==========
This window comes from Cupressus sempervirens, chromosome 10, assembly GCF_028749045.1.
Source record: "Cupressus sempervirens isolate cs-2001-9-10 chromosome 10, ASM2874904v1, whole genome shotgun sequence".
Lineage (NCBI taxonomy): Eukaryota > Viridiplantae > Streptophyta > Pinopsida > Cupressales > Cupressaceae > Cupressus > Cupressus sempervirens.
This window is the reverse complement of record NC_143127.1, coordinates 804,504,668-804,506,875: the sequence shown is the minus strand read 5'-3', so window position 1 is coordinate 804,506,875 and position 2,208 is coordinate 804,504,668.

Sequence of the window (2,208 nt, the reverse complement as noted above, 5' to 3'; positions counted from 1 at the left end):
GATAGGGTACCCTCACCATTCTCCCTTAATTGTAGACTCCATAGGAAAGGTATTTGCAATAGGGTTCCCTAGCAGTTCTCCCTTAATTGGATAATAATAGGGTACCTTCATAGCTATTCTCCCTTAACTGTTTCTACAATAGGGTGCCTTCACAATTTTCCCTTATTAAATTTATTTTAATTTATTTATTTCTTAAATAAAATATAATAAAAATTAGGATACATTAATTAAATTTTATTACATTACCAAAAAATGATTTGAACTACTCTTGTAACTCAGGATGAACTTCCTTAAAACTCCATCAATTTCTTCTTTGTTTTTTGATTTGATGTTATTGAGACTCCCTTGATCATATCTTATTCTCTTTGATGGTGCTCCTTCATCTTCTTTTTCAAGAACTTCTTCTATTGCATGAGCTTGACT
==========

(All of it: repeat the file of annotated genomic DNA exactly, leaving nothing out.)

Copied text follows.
This window comes from Cupressus sempervirens, chromosome 10, assembly GCF_028749045.1.
Source record: "Cupressus sempervirens isolate cs-2001-9-10 chromosome 10, ASM2874904v1, whole genome shotgun sequence".
Lineage (NCBI taxonomy): Eukaryota > Viridiplantae > Streptophyta > Pinopsida > Cupressales > Cupressaceae > Cupressus > Cupressus sempervirens.
This window is the reverse complement of record NC_143127.1, coordinates 804,504,668-804,506,875: the sequence shown is the minus strand read 5'-3', so window position 1 is coordinate 804,506,875 and position 2,208 is coordinate 804,504,668.

Sequence of the window (2,208 nt, the reverse complement as noted above, 5' to 3'; positions counted from 1 at the left end):
GATAGGGTACCCTCACCATTCTCCCTTAATTGTAGACTCCATAGGAAAGGTATTTGCAATAGGGTTCCCTAGCAGTTCTCCCTTAATTGGATAATAATAGGGTACCTTCATAGCTATTCTCCCTTAACTGTTTCTACAATAGGGTGCCTTCACAATTTTCCCTTATTAAATTTATTTTAATTTATTTATTTCTTAAATAAAATATAATAAAAATTAGGATACATTAATTAAATTTTATTACATTACCAAAAAATGATTTGAACTACTCTTGTAACTCAGGATGAACTTCCTTAAAACTCCATCAATTTCTTCTTTGTTTTTTGATTTGATGTTATTGAGACTCCCTTGATCATATCTTATTCTCTTTGATGGTGCTCCTTCATCTTCTTTTTCAAGAACTTCTTCTATTGCATGAGCTTGACT